Students and single people across Brighton and Hove face a knock at the door from council tax revenue inspectors.
Jason Kitcat, the Brighton and Hove City Council cabinet member for finance, said that the inspectors would carry out a thousand checks in the coming month.
The move comes as part of a drive to make up a £1.1 million shortfall in council tax revenues.
A report to the city’s cabinet said that people were paying their bills on time.
But, it said, more discounts were being awarded to people who lived alone.
And more students were claiming their council tax exemptions – with a further rise expected as the autumn term gets under way.
A growing number of landlords were also claiming exemptions for empty properties during the summer holidays.
The same report said that the council was on course to overspend by £1.3 million in the current financial year from its general fund.
It added that there was a risk of a shortfall in “value for money” savings of about £1.8 million, adding to the financial pressures faced by the Green Party administration.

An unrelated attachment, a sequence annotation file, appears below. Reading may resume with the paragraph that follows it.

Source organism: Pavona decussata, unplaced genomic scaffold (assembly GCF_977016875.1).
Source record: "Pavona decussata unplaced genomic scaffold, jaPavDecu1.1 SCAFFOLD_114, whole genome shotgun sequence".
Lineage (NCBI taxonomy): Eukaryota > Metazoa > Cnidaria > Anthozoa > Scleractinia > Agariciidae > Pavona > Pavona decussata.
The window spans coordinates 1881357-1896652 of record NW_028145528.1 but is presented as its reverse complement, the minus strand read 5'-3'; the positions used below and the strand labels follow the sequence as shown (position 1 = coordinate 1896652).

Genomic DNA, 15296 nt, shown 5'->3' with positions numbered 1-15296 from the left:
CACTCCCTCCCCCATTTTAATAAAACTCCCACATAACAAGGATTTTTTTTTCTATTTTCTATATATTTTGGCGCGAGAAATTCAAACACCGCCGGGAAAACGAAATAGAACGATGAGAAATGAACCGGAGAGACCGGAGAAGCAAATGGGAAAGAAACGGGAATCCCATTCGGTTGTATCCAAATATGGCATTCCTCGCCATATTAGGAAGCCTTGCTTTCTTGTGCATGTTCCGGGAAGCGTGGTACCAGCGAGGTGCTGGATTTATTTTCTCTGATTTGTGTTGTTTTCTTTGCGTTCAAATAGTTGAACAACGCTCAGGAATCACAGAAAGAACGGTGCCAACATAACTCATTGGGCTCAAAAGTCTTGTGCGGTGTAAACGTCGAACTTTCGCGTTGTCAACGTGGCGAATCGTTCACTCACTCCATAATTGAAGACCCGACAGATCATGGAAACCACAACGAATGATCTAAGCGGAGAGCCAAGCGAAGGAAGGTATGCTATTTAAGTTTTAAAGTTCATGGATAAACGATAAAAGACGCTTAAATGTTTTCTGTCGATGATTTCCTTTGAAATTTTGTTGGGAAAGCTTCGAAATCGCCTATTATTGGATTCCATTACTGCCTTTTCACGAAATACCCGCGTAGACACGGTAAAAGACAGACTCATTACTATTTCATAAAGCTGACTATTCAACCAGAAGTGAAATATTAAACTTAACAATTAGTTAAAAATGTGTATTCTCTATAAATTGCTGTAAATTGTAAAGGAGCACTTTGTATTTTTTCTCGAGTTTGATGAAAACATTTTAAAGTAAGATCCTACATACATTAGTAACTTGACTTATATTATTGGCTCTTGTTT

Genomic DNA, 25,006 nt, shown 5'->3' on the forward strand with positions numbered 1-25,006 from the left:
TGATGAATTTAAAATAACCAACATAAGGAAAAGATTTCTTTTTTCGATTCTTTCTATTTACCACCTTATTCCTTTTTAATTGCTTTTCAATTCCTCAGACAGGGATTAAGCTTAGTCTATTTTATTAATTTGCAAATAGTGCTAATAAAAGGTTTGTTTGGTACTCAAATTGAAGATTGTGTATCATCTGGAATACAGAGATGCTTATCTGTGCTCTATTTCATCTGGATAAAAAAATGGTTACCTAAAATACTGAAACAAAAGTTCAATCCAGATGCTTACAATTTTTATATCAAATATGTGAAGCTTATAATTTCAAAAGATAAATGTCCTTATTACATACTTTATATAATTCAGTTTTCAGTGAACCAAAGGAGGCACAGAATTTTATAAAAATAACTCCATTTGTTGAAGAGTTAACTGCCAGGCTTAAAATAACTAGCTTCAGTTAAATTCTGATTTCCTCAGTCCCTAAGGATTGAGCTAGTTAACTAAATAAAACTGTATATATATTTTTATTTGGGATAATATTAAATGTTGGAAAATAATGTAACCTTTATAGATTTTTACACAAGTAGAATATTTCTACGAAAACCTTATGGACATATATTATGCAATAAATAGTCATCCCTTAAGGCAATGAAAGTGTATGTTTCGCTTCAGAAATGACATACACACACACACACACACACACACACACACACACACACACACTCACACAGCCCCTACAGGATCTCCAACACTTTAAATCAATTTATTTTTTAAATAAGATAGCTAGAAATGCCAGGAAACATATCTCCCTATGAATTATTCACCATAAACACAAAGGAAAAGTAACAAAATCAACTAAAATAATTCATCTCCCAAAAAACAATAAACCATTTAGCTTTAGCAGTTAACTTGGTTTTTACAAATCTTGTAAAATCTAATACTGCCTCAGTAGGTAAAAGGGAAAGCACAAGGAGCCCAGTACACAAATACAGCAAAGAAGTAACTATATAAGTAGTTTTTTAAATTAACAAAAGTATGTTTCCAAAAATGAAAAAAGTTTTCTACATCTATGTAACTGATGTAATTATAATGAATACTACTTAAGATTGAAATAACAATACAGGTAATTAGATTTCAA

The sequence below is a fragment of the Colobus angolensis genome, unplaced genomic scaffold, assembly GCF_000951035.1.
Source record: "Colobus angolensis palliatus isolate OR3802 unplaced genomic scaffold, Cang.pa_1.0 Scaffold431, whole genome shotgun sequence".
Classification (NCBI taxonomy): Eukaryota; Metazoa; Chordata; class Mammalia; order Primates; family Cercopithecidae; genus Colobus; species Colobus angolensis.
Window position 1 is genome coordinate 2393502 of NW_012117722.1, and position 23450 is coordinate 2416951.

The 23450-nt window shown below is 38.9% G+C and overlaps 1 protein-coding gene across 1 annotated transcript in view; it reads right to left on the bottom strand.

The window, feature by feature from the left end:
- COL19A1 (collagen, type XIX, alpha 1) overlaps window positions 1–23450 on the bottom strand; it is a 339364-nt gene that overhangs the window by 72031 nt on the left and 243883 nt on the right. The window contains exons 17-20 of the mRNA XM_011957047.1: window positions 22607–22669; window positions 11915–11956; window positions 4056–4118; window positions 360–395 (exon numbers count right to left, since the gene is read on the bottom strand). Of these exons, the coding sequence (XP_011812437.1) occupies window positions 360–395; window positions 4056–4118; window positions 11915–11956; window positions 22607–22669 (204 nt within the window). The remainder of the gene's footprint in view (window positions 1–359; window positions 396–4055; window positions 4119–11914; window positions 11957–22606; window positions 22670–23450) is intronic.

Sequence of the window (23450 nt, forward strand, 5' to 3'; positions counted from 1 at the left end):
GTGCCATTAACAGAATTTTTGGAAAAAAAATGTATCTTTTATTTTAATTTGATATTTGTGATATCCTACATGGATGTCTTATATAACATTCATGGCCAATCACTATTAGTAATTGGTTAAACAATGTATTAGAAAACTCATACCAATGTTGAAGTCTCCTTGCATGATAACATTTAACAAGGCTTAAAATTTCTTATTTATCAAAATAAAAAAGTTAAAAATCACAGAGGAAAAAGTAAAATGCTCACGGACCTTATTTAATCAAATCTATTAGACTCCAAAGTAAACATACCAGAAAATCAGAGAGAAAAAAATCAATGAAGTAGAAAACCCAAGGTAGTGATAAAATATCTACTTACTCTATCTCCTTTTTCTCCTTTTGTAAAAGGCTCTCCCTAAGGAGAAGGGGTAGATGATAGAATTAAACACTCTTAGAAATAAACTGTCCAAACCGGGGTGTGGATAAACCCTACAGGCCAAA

Councillor Kitcat said that savings made in previous years could be compared to “low-hanging fruit” but the savings being targeted in the current financial year were harder to achieve.
His comments were made as Andrew Stunell, the Liberal Democrat Housing and Regeneration Minister, said that the coalition government would bring in an empty homes tax.
The tax would allow councils to charge a premium if owners left homes empty for more than two years.
The aim was to reduce the huge number of empty properties at a time when councils still have long waiting lists.
Nationally, he said, 700,000 homes were empty, with more than 300,000 having been vacant for longer than six months.
In Brighton and Hove more than 3,600 homes are empty, many because they are being refurbished or the owners are away or in care.
But the council said that it was not aware of a good reason for nearly 1,000 of the homes being empty.